Supercomputer to bring some light in misty past of AIDS virus

San Francisco 02 February 2000The worldwide AIDS pandemic has been traced to a single viral ancestor who emerged perhaps around 1930. Earlier research had suggested that the outbreak began in the first half of the 20th century, but the latest analysis, performed at the Los Alamos National Laboratory in New Mexico, appears to be the most definitive so far.

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Bette Korber, who keeps a database of HIV genetic information at the lab, calculated HIV's family tree by looking at the rate the virus mutates over time. Dr. Korber assumed these genetic changes happen at a constant rate and used a supercomputer to clock the mutations back through time to a common ancestor.

Dr. Korber estimates that the current pandemic goes back to one or a small group of infected humans around 1930, though this ancestor virus could have emerged as early as 1910 or as late as 1950. From this single source, this researcher suggests, came the virus that now infects roughly 40 million people all over the world.

"This offers a small piece in a larger puzzle concerning the origins of HIV", Dr. Bette Korber stated. Her findings were released at a scientific conference in San Francisco. Experts believe that HIV's ancestor is a virus that ordinarily infects chimpanzees. Somehow it spread to people, perhaps through a bite or hunting mishap, in west equatorial Africa.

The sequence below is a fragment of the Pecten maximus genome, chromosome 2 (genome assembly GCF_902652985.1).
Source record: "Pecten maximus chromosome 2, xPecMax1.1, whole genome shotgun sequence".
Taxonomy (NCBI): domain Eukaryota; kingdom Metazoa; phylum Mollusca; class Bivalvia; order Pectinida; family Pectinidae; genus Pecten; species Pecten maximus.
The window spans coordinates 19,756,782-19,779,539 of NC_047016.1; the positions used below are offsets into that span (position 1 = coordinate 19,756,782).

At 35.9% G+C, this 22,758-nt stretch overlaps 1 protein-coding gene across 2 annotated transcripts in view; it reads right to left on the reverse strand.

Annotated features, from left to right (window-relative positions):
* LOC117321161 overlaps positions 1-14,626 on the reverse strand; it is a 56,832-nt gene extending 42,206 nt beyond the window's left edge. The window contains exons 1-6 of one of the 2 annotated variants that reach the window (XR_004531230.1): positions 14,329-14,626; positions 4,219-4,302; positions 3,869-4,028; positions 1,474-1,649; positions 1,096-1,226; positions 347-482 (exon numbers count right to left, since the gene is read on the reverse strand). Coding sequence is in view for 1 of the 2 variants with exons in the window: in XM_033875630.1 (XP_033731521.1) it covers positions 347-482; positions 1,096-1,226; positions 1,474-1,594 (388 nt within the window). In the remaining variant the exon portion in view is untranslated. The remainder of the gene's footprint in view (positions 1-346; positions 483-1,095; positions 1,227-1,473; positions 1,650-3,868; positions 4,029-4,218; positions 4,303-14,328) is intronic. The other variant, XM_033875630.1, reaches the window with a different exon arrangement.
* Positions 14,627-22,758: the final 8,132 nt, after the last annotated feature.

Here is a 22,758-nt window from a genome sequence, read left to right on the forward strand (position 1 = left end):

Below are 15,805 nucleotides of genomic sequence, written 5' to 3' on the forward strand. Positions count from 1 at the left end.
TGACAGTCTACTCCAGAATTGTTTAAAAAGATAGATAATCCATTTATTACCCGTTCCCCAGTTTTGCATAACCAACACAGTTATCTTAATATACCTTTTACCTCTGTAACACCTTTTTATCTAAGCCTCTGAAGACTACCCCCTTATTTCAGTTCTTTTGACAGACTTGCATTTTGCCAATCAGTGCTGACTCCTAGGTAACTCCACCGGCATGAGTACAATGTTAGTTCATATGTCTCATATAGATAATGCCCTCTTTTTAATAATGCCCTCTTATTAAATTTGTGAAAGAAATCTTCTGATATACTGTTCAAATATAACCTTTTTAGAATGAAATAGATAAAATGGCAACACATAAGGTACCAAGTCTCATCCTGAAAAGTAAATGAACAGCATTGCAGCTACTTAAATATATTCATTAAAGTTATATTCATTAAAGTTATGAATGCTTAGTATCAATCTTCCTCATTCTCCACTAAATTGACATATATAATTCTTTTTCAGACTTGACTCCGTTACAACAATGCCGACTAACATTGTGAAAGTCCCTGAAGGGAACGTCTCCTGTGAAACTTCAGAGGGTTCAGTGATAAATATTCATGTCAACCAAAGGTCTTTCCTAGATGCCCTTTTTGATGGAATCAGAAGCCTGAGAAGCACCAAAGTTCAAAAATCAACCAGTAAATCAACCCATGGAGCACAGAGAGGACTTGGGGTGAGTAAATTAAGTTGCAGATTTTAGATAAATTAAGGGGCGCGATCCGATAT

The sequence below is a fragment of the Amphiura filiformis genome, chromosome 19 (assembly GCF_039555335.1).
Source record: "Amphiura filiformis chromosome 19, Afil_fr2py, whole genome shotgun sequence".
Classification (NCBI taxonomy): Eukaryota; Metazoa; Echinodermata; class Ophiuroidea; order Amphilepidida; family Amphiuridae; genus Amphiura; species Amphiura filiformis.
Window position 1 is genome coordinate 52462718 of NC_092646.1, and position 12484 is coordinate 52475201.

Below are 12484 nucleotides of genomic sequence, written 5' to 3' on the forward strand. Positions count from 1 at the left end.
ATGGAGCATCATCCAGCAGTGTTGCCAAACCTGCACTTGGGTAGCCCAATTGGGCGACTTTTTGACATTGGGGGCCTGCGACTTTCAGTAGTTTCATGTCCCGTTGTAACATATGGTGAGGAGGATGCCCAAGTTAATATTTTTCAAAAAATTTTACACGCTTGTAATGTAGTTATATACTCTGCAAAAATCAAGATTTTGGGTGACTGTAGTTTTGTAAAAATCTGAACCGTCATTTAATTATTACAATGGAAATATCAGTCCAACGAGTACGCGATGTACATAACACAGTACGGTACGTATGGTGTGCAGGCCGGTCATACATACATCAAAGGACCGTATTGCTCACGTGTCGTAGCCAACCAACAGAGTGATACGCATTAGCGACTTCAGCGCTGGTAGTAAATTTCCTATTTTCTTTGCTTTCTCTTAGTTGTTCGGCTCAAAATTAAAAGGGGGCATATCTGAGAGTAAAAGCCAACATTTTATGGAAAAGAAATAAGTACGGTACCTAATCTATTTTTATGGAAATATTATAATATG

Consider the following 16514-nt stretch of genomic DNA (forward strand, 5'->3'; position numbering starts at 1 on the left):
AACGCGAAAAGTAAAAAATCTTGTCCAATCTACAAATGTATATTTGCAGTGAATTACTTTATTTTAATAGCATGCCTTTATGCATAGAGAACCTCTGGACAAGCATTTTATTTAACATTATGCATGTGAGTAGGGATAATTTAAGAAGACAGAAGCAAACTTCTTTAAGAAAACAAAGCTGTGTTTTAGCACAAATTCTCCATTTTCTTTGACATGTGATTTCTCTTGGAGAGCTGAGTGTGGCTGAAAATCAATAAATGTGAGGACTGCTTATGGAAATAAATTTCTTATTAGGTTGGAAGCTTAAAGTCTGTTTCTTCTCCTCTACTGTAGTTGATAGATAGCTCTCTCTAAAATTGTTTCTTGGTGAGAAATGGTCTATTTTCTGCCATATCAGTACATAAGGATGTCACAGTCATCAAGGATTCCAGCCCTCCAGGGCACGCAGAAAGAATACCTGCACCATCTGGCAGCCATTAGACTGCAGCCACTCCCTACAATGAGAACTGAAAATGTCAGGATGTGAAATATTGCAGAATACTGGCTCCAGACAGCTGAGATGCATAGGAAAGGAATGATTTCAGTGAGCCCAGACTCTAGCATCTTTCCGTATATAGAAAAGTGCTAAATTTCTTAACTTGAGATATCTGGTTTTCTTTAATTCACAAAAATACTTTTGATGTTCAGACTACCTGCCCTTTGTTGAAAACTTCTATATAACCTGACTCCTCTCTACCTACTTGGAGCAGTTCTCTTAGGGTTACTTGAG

Just when this happened, though, is still a mystery, according to Dr. Korber. The leap from chimp to man could have been around 1930. Or it may have occurred much earlier and the virus stayed within a small group of humans. The work challenges a theory that AIDS actually began in the 1950s, when HIV was accidentally mixed with the polio vaccine.

In last year's book "The River", Edward Hooper theorises that HIV contaminated batches of the vaccine that were grown in chimp tissue. This then spread when the vaccine was tested in the Belgian Congo. Dr. Korber however claimed this is highly unlikely, since it would require the introduction of at least 10 genetically separate strains of the virus into the vaccine from different chimps.

Dr. Steven Wolinsky of Northwestern University called Dr. Korber's project "a computational tour de force". Dr. Korber based her work on the genetic codes of 160 different copies of the AIDS virus. She analysed them on a Los Alamos supercomputer, called Nirvana, which can perform 1 trillion computations per second.

The earliest existing sample of HIV was found in a blood specimen obtained in Leopoldville, now Kinshasa, in 1959.


Leslie Versweyveld

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